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Conjugational double-classification: The separate life cycles of prefix classes vs tone ablaut classes in aspect/mood inflection in the Chatino languages of Oaxaca

In the Chatino languages (Oto-Manguean; Oaxaca), verbs show two independent patterns of conjugational classification in marking aspect and mood, one based on prefixation and the other based on tonal ablaut. I term this conjugational double-classification. Each pattern determines its own conjugational classification of verb stems: verbs fall into several aspect/mood prefix conjugation classes that depend partly on their segmental structure and transitivity; and they simultaneously fall into several largely orthogonal tone-ablaut conjugation classes that depend partly on the tonal characteristics of the stem. A Chatino child therefore must learn both the prefix conjugation class and the tone-ablaut conjugation class of every verb s/he learns. Furthermore, it is shown that diachronically, the prefix classes and the tone-ablaut classes have had independent life cycles: in San Marcos Zacatepec Eastern Chatino, both systems are largely intact; in Zenzontepec Chatino, the prefixation classes are intact but the tone ablaut classes have eroded through tonal simplification; and in San Juan Quiahije Eastern Chatino, the prefixation classes have eroded through initial syllable loss while the tone ablaut classes are intact. It is suggested that autosegmental phonology and morphology, when placed in diachronic perspective, easily allow such conjugational double classification when tone and segmental prefixation occupy distinct autosegmental tiers and when prefixes are largely non-tone bearing.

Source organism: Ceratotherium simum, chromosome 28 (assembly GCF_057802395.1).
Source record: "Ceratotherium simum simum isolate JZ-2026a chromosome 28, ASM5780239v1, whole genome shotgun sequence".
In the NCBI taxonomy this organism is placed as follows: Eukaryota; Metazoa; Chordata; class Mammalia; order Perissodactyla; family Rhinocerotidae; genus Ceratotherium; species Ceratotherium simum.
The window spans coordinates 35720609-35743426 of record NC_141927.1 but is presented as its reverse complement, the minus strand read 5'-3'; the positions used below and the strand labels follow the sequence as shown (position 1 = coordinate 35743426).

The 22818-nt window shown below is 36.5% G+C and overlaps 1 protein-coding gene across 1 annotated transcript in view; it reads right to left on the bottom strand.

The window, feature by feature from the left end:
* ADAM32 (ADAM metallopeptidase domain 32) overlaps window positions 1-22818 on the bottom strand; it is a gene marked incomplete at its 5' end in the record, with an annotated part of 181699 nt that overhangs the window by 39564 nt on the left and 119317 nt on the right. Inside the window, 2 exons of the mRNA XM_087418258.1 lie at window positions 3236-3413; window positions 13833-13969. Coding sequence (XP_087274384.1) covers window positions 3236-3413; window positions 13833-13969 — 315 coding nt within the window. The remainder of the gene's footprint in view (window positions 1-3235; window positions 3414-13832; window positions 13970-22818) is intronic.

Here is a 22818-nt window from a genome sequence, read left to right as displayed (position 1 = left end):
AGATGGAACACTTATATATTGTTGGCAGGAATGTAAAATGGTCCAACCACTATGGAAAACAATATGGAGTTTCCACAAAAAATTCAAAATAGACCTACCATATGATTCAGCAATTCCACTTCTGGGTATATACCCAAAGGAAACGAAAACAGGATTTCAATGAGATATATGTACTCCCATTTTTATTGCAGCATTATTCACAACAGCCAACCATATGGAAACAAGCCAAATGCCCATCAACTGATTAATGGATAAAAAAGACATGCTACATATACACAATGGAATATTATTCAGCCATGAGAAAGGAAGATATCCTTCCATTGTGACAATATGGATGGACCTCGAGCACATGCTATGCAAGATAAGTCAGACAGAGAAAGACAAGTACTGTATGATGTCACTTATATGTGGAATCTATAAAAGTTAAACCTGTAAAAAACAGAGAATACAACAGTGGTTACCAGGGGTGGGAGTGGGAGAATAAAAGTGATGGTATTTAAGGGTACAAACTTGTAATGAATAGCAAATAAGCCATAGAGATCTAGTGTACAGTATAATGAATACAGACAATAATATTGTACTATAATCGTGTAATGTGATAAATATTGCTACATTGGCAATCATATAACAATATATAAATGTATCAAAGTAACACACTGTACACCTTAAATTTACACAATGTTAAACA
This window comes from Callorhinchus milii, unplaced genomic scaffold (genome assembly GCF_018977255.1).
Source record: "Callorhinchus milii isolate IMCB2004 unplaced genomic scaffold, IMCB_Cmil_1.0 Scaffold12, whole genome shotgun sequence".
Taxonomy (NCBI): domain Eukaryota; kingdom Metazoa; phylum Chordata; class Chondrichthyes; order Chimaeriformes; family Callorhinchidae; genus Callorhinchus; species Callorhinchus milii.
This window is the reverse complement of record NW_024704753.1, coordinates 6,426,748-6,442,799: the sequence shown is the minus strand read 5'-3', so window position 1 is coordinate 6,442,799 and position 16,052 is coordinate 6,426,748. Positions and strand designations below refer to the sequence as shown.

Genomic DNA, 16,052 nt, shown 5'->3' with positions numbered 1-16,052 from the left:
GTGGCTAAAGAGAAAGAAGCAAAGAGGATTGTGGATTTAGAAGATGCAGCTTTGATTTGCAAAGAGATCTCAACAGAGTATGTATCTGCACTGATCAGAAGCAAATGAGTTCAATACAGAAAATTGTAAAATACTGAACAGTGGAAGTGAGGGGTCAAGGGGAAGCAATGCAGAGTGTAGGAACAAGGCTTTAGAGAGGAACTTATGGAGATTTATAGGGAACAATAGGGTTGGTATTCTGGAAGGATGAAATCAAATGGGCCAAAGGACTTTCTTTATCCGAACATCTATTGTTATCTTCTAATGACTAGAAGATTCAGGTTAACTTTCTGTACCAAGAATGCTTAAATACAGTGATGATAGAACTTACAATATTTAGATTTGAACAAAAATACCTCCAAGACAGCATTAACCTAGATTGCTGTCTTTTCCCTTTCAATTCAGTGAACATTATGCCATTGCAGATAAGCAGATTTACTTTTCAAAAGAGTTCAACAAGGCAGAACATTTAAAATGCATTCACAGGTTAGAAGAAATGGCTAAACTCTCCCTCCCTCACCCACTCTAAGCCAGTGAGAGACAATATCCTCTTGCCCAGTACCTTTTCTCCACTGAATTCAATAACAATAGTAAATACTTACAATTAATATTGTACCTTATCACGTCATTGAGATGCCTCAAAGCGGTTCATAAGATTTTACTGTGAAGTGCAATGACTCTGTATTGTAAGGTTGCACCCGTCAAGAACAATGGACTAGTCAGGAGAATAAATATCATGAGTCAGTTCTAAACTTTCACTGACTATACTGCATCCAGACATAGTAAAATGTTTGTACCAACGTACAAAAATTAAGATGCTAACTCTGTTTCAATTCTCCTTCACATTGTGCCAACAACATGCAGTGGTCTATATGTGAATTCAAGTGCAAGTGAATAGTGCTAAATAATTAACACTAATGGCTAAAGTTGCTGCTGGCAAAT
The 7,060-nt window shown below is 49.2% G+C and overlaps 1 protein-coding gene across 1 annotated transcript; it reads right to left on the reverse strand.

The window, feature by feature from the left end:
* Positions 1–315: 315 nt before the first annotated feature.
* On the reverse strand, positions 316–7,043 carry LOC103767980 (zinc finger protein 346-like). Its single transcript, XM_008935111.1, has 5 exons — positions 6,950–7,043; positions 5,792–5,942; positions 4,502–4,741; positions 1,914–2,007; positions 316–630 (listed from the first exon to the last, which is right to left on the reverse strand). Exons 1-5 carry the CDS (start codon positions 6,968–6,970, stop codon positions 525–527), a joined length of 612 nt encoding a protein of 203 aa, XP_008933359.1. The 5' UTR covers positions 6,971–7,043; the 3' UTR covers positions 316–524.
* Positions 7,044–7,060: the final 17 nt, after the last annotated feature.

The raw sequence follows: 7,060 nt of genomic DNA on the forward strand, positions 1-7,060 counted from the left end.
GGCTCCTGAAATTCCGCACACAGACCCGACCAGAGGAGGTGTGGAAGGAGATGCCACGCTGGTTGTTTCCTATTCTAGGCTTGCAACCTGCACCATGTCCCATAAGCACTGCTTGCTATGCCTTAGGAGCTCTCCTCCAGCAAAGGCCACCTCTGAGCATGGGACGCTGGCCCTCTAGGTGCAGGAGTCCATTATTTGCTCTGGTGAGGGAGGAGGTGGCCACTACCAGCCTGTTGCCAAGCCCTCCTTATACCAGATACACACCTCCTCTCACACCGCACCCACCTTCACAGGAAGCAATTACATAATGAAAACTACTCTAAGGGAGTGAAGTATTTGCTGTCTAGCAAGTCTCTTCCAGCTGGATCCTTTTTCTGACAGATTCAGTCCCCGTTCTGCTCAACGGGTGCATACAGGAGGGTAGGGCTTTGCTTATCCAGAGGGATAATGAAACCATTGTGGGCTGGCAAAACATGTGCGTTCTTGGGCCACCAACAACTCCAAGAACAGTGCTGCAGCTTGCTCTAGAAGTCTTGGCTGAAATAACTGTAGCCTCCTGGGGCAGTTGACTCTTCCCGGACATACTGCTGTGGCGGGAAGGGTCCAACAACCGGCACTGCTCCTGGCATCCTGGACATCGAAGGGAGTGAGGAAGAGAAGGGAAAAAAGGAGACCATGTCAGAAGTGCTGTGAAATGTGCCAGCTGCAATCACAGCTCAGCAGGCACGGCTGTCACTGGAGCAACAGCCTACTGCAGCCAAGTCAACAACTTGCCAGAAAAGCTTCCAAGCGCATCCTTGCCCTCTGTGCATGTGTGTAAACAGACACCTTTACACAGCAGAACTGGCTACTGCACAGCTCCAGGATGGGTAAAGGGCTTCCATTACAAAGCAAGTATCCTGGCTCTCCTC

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Inflectional complexity and verb classes in Chichimec

In this chapter, we propose that in the inflectional morphology of Chichimec, verbs can be classified attending to two different subsystems. One attending to the prefix set they select for the realization of notions such as tense/aspect/mood/polarity and person of the subject, and another attending to the type of stem alternation pattern they
display. As a result of the interaction of these two inflectional subsystems, one obtains a very complex morphological system which is endemic in the Oto-Pamean branch of Oto-Manguean.

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Dr. Crevaux’s Wayana-Carib Pidgin of the Guyanas: a grammatical sketch

In this paper, we look at the notes gathered by the French medical doctor and explorer Jules Crevaux on the language he calls “Roucouyenne” and which is today known as Wayana or Oayana, a Cariban language spoken by between 500 and 900 people in Suriname French Guiana, and Brazil. We give some background information about Jules Crevaux and his notes on the Wayana Pidgin (which he believed to be Wayana proper). Then we give some information about Wayana Pidgin and Pidgin Carib in general, we compare some select properties with equivalents in the Wayana language. We identify some points of continuation between Crevaux and other sources of Carib Pidgin. Finally we provide some information about pidgin users and include some comments that other authors had on Crevaux’s materials, and we provide a grammatical sketch of his version of Carib Pidgin.1

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